Kerr and Thatcher’s sophomore album How Did We Get So Dark? was released earlier this summer and the album debuted at Number 1 on the UK charts. Since its release, the album has garnered over 30 million streams across Spotify and Apple Music and has sold over 250,000 copies, while receiving praise from the likes of USA Today, Rolling Stone, NME, Entertainment Weekly, and Forbes. And adding to a growing international profile, the band played the main stage at last week’s Outside Lands Festival, and will be opening for Queens of the Stone Age for a series of dates in the fall. (Check out those dates, as well as the band’s headlining Stateside dates below.) 

But before I forget, album single “Lights Out,” recently reached Number 1 on the Rock Radio charts, as the Number 1 Gainer, marking the second time the band has reached Number 1, and as soon as you hear the song you’ll see why it’s been dominating the charts, as it further cements the band’s growing reputation for crafting blistering and swaggering power chord-based arena rock. 

As I’ve mentioned a number of times on this site, I frequently multitask while writing about the various songs, videos and other materials I post — and while at lunch, I was eating, writing about a particular band and once I was finished I stared to tweet about something or another when I came across “Here Comes The Light,” from the Birmingham, UK-based rock duo Glass Cut Kings. Comprised of Paul Cross (vocals, guitar) and Greg McMurray (drums, vocals), the Birmingham-based duo specialize in arena rock-friendly, power-chord based rock that sounds indebted to Silversun Pickups, The Black Keys, Foo Fighters and others, complete with rousingly anthemic hooks. Naturally, what caught my attention was the fact that for a duo, they create an enormous and forceful sound — and those guitar riffs remind me of 70s glam rock.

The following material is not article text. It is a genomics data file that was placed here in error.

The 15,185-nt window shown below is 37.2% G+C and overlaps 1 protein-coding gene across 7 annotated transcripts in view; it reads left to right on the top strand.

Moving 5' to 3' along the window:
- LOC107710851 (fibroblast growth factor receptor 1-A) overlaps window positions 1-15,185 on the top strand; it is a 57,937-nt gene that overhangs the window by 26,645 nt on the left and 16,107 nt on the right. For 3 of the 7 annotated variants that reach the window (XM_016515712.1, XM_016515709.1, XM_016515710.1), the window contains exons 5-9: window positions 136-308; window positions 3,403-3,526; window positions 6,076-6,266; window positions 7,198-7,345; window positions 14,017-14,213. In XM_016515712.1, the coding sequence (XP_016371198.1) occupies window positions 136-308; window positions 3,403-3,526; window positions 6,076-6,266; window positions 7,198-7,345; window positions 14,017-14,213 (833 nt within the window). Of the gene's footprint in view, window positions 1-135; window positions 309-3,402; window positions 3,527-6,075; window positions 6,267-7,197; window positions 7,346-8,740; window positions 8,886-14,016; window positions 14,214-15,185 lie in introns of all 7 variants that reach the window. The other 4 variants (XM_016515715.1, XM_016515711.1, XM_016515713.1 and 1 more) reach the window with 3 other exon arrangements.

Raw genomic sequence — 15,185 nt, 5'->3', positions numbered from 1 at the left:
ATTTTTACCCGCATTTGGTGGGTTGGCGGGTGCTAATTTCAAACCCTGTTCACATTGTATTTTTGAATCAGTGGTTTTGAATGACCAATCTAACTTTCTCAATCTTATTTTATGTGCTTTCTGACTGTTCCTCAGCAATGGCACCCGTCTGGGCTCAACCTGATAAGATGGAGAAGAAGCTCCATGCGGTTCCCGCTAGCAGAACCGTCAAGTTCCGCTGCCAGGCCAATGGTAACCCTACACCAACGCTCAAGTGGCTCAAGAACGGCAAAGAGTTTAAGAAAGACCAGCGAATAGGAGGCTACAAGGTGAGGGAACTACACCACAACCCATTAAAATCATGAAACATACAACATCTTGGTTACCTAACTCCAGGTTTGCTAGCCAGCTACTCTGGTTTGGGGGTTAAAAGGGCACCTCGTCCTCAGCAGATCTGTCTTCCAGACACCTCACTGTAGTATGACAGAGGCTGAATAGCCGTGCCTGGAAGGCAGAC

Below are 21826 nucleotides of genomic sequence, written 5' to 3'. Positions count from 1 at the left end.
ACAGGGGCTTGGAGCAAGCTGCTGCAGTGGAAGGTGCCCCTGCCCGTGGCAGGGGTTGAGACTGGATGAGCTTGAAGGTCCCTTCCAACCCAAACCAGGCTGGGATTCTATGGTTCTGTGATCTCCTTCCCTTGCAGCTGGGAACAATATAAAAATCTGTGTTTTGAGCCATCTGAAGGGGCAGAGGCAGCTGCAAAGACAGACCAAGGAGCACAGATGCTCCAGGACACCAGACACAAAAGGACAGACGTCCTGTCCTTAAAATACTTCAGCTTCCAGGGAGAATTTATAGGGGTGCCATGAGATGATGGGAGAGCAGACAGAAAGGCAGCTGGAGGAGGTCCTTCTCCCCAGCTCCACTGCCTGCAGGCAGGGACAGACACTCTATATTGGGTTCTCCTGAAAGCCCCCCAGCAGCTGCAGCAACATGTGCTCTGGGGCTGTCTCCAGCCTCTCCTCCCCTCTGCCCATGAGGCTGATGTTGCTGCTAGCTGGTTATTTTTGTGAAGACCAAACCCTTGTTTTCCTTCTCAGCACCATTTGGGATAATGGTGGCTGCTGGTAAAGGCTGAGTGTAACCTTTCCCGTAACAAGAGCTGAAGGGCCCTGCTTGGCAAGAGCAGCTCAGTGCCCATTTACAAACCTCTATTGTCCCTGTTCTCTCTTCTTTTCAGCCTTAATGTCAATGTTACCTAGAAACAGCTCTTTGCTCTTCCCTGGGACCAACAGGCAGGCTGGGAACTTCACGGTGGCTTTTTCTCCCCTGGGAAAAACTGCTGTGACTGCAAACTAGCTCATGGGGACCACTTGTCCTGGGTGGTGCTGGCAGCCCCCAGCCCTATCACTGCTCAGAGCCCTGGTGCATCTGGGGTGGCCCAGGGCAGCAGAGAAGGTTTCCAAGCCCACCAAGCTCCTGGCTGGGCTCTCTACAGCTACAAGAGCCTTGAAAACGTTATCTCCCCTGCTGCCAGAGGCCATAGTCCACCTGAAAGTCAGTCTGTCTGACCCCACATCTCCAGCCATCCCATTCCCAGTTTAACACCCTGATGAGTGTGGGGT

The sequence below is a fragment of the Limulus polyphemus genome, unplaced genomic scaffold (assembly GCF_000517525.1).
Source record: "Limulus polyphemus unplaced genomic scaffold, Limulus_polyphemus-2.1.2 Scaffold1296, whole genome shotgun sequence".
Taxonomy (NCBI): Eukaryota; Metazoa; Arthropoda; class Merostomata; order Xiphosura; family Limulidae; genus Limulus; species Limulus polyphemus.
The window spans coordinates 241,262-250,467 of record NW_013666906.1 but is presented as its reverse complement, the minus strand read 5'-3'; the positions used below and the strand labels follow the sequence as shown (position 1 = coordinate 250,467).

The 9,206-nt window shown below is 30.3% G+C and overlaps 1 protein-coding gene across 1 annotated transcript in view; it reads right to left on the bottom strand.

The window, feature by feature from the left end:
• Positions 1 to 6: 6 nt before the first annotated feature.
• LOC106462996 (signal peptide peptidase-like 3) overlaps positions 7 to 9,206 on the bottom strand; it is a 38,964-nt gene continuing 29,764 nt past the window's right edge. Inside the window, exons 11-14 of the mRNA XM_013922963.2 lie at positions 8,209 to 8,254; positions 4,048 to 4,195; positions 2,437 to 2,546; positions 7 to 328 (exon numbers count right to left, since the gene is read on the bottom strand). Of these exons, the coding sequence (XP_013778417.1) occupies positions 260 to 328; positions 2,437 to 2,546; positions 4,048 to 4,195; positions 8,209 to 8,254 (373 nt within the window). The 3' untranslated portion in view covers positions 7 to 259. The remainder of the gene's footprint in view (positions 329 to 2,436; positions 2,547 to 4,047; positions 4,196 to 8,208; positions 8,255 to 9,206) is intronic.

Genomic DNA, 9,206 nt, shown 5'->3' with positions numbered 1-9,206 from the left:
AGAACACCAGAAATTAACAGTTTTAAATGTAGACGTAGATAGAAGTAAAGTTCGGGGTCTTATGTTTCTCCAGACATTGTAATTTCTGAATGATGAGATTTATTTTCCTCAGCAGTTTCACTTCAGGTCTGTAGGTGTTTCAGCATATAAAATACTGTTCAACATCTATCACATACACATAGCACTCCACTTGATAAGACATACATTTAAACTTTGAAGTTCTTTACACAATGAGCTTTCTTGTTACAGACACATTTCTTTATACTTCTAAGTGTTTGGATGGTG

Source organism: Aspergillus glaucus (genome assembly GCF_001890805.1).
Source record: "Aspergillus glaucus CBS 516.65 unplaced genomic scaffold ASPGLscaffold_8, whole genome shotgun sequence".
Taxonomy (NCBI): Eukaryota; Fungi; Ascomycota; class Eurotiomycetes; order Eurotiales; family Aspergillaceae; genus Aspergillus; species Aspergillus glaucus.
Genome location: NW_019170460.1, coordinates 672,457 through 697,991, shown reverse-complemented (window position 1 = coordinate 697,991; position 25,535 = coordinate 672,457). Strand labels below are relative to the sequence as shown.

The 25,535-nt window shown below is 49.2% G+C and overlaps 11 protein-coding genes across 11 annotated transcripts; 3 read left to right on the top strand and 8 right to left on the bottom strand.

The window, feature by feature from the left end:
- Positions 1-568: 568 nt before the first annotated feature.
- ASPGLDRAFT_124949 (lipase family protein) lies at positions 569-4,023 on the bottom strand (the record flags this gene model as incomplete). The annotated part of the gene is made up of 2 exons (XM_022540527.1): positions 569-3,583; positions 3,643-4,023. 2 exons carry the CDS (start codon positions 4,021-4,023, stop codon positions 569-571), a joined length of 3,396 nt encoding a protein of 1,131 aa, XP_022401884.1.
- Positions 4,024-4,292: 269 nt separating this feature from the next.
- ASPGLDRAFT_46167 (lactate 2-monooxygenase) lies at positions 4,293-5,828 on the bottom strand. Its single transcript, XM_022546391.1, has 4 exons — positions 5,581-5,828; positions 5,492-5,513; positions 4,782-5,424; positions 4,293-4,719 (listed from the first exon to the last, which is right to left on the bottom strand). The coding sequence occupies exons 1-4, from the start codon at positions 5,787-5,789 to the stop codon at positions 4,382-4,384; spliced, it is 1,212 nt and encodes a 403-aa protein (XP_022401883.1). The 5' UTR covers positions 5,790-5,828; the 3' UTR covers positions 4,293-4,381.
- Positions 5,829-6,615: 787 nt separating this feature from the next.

New Video: Introducing the Psychedelic-Inspired Sounds and Visuals of OOLALA’s “Falling Out of the Universe”

Although they’ve dubbed themselves a space rock trio, the Philadelphia, PA-based rock act OOLALA’s Tim Sonnefeld-produced and Fred Kevorkian-mastered debut album The New RockRoll Cosmology reportedly draws from psychedelic jazz, stadium rock, glam rock and heavy soul while thematically focusing on both universal and deeply personal themes. “Falling Out of the Universe,” the first single off the band’s soon-to-be-released debut was released earlier this year to praise from Philebrity, Philadelphia’s longest-running city blog and others for a scuzzy and bombastic, scorching, riff-driven song that sounds as though it were influenced by T. Rex and The Black Keys but with a sleazy, backroom shuffle.